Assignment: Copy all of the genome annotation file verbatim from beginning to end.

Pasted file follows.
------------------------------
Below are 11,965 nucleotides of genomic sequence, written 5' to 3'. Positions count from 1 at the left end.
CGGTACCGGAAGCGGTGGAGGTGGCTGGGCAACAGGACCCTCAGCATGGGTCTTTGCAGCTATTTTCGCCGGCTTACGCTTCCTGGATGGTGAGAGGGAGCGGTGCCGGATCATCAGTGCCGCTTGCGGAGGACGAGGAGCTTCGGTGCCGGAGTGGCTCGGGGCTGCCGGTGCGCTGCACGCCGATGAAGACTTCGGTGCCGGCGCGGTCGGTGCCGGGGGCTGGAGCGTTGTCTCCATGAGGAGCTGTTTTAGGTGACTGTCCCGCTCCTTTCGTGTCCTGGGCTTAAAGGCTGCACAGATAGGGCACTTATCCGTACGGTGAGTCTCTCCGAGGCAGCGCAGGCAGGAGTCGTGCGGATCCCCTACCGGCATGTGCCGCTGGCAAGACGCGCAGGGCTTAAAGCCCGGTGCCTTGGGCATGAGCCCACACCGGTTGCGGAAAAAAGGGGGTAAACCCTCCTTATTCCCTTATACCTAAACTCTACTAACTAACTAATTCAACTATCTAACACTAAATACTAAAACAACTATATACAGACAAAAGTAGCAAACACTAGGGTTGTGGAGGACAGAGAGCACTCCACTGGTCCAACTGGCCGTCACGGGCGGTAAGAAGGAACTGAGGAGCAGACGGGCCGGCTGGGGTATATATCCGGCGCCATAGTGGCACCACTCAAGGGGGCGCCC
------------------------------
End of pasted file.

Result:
Below are 11,965 nucleotides of genomic sequence, written 5' to 3'. Positions count from 1 at the left end.
CGGTACCGGAAGCGGTGGAGGTGGCTGGGCAACAGGACCCTCAGCATGGGTCTTTGCAGCTATTTTCGCCGGCTTACGCTTCCTGGATGGTGAGAGGGAGCGGTGCCGGATCATCAGTGCCGCTTGCGGAGGACGAGGAGCTTCGGTGCCGGAGTGGCTCGGGGCTGCCGGTGCGCTGCACGCCGATGAAGACTTCGGTGCCGGCGCGGTCGGTGCCGGGGGCTGGAGCGTTGTCTCCATGAGGAGCTGTTTTAGGTGACTGTCCCGCTCCTTTCGTGTCCTGGGCTTAAAGGCTGCACAGATAGGGCACTTATCCGTACGGTGAGTCTCTCCGAGGCAGCGCAGGCAGGAGTCGTGCGGATCCCCTACCGGCATGTGCCGCTGGCAAGACGCGCAGGGCTTAAAGCCCGGTGCCTTGGGCATGAGCCCACACCGGTTGCGGAAAAAAGGGGGTAAACCCTCCTTATTCCCTTATACCTAAACTCTACTAACTAACTAATTCAACTATCTAACACTAAATACTAAAACAACTATATACAGACAAAAGTAGCAAACACTAGGGTTGTGGAGGACAGAGAGCACTCCACTGGTCCAACTGGCCGTCACGGGCGGTAAGAAGGAACTGAGGAGCAGACGGGCCGGCTGGGGTATATATCCGGCGCCATAGTGGCACCACTCAAGGGGGCGCCC